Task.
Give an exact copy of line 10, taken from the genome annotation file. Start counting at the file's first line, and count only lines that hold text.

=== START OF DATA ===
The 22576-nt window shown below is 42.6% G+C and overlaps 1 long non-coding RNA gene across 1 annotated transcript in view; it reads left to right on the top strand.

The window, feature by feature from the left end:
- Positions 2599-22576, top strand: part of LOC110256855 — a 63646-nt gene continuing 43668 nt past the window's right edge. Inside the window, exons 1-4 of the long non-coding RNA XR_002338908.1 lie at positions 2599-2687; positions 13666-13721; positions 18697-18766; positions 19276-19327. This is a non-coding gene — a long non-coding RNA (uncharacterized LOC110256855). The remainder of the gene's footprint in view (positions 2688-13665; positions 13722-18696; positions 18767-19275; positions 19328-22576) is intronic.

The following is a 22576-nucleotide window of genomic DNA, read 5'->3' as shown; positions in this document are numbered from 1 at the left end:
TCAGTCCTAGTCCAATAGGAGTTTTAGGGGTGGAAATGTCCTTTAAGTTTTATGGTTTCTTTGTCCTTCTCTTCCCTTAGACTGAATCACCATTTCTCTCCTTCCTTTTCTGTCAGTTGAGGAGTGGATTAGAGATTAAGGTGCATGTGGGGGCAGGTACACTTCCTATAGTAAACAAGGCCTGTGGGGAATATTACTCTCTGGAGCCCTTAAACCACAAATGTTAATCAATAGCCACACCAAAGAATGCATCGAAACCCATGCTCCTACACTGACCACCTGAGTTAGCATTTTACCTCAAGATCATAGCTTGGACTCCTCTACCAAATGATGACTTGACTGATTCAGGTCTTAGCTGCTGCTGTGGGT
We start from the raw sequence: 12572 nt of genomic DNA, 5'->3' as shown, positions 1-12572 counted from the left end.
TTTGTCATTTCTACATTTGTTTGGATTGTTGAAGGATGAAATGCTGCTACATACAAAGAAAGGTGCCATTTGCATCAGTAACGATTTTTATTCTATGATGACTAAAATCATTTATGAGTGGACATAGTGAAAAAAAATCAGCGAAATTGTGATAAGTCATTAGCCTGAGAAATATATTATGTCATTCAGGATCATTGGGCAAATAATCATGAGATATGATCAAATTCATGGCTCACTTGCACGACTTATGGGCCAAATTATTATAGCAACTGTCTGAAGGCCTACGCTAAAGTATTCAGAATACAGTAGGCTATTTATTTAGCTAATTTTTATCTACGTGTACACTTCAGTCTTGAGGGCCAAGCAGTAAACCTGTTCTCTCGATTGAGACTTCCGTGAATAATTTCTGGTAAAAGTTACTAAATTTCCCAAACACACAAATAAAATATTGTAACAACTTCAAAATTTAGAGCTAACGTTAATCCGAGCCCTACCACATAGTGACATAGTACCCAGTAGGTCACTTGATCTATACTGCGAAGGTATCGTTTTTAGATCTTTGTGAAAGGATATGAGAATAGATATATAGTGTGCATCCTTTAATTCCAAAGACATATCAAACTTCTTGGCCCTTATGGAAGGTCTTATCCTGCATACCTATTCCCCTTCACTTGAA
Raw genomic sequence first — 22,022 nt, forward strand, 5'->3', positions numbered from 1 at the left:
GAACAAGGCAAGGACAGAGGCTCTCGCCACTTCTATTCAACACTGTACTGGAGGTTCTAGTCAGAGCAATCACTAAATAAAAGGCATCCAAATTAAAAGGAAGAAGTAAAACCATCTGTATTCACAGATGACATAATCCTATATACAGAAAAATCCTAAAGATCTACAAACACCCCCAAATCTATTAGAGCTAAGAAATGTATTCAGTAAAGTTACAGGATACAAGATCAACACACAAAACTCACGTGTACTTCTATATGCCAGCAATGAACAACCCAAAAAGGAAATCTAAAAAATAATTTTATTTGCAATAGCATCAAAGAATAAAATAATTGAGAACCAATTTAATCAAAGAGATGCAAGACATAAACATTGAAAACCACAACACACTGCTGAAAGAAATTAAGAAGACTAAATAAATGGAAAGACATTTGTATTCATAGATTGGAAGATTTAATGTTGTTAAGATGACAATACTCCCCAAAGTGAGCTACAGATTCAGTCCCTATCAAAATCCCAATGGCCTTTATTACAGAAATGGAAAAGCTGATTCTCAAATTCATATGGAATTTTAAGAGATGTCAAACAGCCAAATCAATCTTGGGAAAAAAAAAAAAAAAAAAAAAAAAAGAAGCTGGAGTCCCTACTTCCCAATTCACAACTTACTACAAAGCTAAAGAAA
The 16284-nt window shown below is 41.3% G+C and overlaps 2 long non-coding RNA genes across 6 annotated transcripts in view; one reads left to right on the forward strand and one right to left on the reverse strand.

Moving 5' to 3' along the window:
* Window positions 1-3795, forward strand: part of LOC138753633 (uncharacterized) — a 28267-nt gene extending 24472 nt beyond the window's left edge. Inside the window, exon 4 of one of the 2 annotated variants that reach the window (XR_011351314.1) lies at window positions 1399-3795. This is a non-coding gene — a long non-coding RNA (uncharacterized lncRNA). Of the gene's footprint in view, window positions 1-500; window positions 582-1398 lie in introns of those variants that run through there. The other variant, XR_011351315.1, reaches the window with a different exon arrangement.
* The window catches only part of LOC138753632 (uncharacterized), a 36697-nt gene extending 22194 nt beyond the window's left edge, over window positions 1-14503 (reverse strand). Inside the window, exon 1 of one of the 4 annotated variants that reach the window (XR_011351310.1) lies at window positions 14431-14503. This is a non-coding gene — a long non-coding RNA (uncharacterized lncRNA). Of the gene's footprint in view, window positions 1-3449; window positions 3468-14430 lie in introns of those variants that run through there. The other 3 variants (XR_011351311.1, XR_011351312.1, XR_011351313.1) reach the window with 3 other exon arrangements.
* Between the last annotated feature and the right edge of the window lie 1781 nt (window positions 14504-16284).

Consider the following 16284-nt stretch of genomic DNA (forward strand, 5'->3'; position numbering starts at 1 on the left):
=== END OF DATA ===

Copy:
The 16284-nt window shown below is 41.3% G+C and overlaps 2 long non-coding RNA genes across 6 annotated transcripts in view; one reads left to right on the forward strand and one right to left on the reverse strand.